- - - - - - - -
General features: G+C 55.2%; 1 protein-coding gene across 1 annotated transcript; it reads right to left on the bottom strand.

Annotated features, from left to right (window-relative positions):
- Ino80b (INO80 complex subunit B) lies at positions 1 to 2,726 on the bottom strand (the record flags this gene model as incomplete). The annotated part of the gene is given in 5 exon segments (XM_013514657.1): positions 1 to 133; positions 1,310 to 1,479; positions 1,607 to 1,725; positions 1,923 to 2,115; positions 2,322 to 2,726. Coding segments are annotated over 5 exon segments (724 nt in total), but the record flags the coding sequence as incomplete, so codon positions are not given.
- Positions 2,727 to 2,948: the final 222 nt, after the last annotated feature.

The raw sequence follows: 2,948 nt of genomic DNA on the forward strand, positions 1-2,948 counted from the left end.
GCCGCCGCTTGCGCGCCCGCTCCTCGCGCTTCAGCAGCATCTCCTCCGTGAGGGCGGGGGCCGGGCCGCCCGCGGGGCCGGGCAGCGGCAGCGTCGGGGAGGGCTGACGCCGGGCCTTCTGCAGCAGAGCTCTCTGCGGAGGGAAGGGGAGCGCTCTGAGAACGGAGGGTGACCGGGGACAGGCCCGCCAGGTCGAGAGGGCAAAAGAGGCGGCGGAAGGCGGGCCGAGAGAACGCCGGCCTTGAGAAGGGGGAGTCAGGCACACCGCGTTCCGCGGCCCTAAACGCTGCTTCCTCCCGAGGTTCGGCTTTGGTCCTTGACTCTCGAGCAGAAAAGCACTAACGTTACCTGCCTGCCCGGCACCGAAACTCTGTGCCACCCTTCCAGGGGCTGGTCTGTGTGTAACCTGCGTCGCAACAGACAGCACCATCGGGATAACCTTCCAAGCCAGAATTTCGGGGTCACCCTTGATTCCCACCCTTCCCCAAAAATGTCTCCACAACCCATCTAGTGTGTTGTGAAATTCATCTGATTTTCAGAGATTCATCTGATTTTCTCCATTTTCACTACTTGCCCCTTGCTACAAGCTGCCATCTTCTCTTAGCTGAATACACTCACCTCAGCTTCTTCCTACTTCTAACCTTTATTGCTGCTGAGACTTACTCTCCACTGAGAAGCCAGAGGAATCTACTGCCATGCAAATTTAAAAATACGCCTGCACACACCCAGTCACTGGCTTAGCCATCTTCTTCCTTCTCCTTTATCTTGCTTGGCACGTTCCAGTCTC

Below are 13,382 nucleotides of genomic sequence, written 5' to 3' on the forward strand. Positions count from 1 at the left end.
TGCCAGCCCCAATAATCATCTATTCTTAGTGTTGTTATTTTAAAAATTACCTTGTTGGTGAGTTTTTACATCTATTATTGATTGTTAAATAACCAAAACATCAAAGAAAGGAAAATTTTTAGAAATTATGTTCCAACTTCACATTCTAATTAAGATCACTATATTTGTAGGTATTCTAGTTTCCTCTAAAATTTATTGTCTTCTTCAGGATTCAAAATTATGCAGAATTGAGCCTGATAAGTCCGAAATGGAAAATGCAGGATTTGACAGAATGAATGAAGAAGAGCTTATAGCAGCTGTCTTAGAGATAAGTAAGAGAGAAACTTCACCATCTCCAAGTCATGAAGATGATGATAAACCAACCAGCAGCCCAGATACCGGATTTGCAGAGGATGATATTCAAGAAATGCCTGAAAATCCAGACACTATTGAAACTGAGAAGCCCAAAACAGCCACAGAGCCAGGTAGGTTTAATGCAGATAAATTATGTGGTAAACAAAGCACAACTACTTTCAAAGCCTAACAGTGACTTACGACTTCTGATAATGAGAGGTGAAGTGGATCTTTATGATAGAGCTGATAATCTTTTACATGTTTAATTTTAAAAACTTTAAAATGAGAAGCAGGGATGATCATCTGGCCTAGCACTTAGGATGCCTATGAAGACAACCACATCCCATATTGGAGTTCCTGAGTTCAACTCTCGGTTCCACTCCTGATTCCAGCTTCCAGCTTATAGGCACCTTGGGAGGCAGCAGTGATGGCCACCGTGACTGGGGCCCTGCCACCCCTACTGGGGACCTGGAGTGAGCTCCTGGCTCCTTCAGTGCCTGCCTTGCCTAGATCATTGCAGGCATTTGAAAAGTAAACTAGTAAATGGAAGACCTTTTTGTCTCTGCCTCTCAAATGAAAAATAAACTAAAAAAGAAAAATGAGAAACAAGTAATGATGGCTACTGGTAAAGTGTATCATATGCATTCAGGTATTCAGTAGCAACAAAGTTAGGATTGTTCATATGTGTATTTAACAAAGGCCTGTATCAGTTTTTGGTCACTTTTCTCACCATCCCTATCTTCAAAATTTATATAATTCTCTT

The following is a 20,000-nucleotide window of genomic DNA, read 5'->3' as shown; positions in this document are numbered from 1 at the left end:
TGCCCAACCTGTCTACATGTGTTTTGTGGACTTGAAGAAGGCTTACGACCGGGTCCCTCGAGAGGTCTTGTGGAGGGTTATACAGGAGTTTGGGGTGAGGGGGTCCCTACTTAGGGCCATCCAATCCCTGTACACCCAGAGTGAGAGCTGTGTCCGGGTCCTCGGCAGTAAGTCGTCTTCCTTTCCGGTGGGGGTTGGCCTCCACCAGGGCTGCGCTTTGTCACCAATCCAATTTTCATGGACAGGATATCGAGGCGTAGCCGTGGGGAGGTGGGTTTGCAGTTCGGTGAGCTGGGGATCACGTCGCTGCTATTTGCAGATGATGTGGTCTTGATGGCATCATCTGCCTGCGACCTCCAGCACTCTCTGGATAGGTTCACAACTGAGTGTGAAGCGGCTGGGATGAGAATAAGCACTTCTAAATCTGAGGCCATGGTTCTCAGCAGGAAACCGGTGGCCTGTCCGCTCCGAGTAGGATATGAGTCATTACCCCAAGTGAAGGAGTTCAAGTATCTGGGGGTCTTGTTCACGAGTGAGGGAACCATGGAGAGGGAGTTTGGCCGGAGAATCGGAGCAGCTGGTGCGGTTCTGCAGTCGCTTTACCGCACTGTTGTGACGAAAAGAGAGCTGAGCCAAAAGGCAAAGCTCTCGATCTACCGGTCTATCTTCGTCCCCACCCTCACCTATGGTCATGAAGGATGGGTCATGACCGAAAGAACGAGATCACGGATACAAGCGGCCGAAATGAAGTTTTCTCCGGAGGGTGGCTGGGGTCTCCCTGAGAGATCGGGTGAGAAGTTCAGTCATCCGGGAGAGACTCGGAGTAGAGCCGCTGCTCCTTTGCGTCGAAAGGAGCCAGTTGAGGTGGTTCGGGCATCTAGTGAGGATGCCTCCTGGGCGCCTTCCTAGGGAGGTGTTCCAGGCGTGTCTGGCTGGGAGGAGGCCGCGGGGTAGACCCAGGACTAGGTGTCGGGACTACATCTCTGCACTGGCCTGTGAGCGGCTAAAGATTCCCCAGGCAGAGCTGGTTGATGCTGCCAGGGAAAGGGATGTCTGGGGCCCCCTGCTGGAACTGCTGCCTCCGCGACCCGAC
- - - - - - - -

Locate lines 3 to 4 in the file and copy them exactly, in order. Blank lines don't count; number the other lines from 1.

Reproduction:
- Ino80b (INO80 complex subunit B) lies at positions 1 to 2,726 on the bottom strand (the record flags this gene model as incomplete). The annotated part of the gene is given in 5 exon segments (XM_013514657.1): positions 1 to 133; positions 1,310 to 1,479; positions 1,607 to 1,725; positions 1,923 to 2,115; positions 2,322 to 2,726. Coding segments are annotated over 5 exon segments (724 nt in total), but the record flags the coding sequence as incomplete, so codon positions are not given.
- Positions 2,727 to 2,948: the final 222 nt, after the last annotated feature.